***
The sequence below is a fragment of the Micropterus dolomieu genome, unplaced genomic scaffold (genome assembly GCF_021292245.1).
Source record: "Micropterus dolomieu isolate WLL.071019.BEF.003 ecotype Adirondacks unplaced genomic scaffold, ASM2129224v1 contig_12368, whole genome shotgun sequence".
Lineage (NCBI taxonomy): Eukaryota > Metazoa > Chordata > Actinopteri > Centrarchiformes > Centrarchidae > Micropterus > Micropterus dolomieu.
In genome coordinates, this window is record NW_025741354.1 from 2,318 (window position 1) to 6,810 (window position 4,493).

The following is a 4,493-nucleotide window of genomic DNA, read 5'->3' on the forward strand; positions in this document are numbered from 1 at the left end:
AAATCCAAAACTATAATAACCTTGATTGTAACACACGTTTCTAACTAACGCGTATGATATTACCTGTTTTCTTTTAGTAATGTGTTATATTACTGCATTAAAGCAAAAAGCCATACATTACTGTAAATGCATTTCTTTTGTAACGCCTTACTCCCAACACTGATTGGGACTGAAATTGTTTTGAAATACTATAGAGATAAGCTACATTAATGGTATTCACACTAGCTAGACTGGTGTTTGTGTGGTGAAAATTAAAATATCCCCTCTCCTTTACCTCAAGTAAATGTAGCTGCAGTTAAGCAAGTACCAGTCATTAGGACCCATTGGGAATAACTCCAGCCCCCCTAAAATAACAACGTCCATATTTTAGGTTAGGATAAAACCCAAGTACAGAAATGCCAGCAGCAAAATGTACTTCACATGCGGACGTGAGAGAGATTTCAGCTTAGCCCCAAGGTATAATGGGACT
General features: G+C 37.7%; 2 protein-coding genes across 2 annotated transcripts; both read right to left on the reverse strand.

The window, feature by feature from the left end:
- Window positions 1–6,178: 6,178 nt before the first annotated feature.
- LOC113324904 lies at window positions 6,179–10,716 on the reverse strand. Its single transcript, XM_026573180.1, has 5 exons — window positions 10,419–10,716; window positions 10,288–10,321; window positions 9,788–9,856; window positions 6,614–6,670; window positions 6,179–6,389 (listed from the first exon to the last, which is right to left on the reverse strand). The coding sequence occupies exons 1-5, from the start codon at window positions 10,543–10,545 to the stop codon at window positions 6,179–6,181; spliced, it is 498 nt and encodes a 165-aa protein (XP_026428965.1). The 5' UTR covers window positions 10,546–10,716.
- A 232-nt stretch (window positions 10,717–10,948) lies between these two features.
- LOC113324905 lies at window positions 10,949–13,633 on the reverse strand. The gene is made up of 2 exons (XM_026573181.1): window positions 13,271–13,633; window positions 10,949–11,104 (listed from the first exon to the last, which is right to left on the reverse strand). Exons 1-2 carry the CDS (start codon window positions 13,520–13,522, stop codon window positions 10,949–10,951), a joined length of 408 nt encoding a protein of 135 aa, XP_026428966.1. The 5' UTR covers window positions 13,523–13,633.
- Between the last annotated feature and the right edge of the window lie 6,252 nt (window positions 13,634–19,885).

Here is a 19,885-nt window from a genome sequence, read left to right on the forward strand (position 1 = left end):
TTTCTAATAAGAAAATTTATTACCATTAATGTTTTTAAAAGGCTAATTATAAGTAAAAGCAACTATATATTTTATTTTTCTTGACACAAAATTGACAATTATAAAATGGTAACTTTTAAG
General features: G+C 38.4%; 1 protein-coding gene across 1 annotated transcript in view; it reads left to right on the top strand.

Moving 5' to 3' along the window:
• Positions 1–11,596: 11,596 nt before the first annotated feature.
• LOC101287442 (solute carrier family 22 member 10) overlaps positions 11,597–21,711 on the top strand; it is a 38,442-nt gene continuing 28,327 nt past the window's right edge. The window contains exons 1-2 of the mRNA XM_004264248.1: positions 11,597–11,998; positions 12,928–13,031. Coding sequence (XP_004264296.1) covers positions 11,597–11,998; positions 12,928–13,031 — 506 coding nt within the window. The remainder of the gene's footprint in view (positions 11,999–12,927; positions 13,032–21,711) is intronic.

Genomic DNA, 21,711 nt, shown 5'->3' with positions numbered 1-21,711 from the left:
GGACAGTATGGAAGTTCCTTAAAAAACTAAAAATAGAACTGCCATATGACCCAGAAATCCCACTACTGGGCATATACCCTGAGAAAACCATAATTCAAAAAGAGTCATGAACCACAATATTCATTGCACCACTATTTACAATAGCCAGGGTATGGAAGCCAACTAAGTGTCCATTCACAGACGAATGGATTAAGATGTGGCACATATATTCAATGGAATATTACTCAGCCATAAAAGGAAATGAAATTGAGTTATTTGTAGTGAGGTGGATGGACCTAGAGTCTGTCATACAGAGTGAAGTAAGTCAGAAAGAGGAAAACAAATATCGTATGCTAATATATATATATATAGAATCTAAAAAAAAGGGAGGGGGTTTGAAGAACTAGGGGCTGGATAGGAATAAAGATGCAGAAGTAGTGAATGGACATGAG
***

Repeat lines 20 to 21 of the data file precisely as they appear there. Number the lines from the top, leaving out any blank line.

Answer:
Genomic DNA, 21,711 nt, shown 5'->3' with positions numbered 1-21,711 from the left:
GGACAGTATGGAAGTTCCTTAAAAAACTAAAAATAGAACTGCCATATGACCCAGAAATCCCACTACTGGGCATATACCCTGAGAAAACCATAATTCAAAAAGAGTCATGAACCACAATATTCATTGCACCACTATTTACAATAGCCAGGGTATGGAAGCCAACTAAGTGTCCATTCACAGACGAATGGATTAAGATGTGGCACATATATTCAATGGAATATTACTCAGCCATAAAAGGAAATGAAATTGAGTTATTTGTAGTGAGGTGGATGGACCTAGAGTCTGTCATACAGAGTGAAGTAAGTCAGAAAGAGGAAAACAAATATCGTATGCTAATATATATATATATAGAATCTAAAAAAAAGGGAGGGGGTTTGAAGAACTAGGGGCTGGATAGGAATAAAGATGCAGAAGTAGTGAATGGACATGAG